South Georgia Heritage Trust Declares South Georgia Rodent Free
(Media release – 9th May 2018)
The Government is delighted that the South Georgia Heritage Trust (SGHT) has today declared South Georgia rodent free. After more than a decade of planning and delivery, today’s announcement means that South Georgia is free from rodents for the first time in over 200 years. The Government extends its congratulations to SGHT and everyone involved in this remarkable eradication project.
Invasive rats and mice first arrived on South Georgia with early sealing expeditions of the 18th Century and once ashore, spread rapidly, preying on the island’s native ground nesting birds. In the face of such veracious predation, populations of many burrowing seabird species significantly declined. Rodents also caused a dramatic reduction in the endemic South Georgia pipit as it was only able to successfully breed on rodent-free off shore islands and the south coast. Tide water glaciers were the only thing which had prevented rodents spreading throughout the entire coast of South Georgia but as a result of climate change these have been retreating ever more rapidly. A narrow window of opportunity to eradicate rodents was recognised and it was SGHT, a small charity based in Dundee, who took on the challenge to fundraise and lead the eradication effort.
The first significant step came in 2011 when SGHT led a trial to establish a suitable methodology for the eradication; the trial involved aerial dispersal of bait over an area of more than 1,000 km2. The Government of South Georgia & the South Sandwich Islands (GSGSSI) monitored the trial to establish the magnitude of target, and non-target, mortality. After the success of the trial was confirmed, several years of hard work began to plan and fundraise for the second and third phase of baiting in 2013/14 and 2015/16 respectively. In the meantime, GSGSSI undertook the eradication of more than 7,000 reindeer from the island which were introduced by whalers in the early 1900s, and which had to be removed before baiting could begin.
Two years after completion of the baiting, in 2017/18 came the task of re-visiting the sites to monitor and check for any signs of rodents. GSGSSI was delighted to be able to support SGHT in this endeavour. The first phase of fieldwork, deploying wax tags around the coast for later collection and assessment, got underway as the last snow of winter was melting. Hosted on board the Government’s vessel MV Pharos SG, the team carefully planned landings and maximised the use of good weather windows. The rugged and inaccessible nature of the South Georgia coastline made this phase a considerable challenge. Later on in the season, the monitoring team were joined by three rodent detector dogs from New Zealand and their handlers; either working from isolated field huts or from the MY Hans Hanson, this dedicated team of SGHT field workers with representatives from GSGSSI checked each of the 4600 wax tags which had been deployed and searched more then 2400 km of coast and mountain looking for signs of rodents.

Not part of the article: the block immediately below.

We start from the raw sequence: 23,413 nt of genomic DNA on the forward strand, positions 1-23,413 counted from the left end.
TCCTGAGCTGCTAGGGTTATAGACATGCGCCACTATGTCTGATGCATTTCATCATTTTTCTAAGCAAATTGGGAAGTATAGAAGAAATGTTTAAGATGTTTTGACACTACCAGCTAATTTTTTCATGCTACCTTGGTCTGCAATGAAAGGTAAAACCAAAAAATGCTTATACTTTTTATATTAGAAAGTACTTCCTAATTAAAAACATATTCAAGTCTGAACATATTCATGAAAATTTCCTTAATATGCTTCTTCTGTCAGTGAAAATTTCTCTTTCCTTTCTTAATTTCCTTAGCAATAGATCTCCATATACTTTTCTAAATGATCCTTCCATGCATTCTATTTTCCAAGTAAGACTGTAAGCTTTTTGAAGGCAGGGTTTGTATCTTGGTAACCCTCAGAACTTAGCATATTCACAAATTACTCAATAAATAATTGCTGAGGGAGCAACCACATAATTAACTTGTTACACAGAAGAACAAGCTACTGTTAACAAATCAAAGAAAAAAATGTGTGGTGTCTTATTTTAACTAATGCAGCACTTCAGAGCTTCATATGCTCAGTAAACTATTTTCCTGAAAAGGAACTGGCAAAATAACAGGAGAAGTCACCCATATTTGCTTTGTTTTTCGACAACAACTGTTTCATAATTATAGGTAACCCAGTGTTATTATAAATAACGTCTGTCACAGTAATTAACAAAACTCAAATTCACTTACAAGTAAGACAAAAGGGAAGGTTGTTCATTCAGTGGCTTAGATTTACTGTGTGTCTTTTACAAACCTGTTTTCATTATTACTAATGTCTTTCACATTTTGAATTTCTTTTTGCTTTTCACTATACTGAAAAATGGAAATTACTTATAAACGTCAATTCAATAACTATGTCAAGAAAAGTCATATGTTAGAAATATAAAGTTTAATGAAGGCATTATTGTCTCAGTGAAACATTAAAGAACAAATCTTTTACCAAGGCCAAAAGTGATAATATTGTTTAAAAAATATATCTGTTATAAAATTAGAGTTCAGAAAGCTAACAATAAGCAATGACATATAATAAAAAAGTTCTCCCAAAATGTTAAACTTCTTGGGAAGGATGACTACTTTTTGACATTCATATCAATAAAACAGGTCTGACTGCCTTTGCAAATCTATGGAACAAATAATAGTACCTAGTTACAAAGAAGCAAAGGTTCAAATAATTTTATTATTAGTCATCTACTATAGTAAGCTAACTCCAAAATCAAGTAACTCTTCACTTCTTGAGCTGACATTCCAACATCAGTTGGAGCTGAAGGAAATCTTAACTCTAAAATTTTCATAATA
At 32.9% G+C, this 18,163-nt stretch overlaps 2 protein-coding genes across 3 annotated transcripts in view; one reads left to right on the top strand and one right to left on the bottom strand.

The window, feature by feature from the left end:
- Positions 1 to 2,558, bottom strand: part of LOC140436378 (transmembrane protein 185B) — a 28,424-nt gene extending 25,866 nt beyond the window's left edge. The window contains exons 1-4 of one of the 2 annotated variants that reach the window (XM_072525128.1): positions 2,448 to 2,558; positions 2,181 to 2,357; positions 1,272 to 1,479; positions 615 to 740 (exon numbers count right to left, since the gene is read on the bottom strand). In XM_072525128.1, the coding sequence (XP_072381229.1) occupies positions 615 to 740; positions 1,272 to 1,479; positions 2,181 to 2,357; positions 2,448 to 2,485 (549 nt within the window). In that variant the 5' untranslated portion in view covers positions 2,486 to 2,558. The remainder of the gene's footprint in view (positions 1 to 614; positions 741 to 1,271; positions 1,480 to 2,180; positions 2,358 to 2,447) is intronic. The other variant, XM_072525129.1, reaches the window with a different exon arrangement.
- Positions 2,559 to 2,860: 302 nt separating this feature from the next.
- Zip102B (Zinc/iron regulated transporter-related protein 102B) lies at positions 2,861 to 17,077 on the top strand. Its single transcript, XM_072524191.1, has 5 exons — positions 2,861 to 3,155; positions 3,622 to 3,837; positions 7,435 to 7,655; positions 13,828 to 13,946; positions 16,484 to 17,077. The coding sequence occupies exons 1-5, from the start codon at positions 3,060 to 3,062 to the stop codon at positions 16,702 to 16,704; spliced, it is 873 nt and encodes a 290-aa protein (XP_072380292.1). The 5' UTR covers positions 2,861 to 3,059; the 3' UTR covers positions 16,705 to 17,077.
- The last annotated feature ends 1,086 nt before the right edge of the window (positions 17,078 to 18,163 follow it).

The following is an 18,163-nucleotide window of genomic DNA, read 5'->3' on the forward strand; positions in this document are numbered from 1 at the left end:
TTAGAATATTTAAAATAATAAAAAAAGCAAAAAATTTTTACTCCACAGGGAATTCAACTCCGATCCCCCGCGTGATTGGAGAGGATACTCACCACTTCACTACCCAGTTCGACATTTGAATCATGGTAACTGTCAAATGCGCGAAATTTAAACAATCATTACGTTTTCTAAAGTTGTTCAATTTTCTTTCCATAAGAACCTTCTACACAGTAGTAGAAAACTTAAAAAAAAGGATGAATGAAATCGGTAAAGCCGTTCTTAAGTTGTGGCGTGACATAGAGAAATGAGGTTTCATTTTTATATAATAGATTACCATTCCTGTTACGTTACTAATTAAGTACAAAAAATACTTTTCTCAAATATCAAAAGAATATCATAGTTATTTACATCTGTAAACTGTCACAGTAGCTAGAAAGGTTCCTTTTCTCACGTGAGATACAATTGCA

The success of the eradication is not only a significant story in its own right, but has allowed GSGSSI to renew its environmental ambitions for the Territory in order to protect this extraordinary legacy. To this end GSGSSI continues to enhance its comprehensive biosecurity standards, recently trialing a rodent detector dog programme to screen vessels prior to travel to the Territory, and upgrade the existing biosecurity facility at King Edward Point. Additional work is expected in relation to monitoring the impacts of the rodent eradication. It is hoped that in the wake of the various eradication efforts, South Georgia’s iconic seabird populations will flourish, the endemic South Georgia pipit will be brought back from the brink of extinction and native vegetation communities will flourish, supported by GSGSSI’s invasive plant management programme that seeks to eliminate 33 out of 41 non-native plant species by 2020.
The SGHT press release is available on their site here.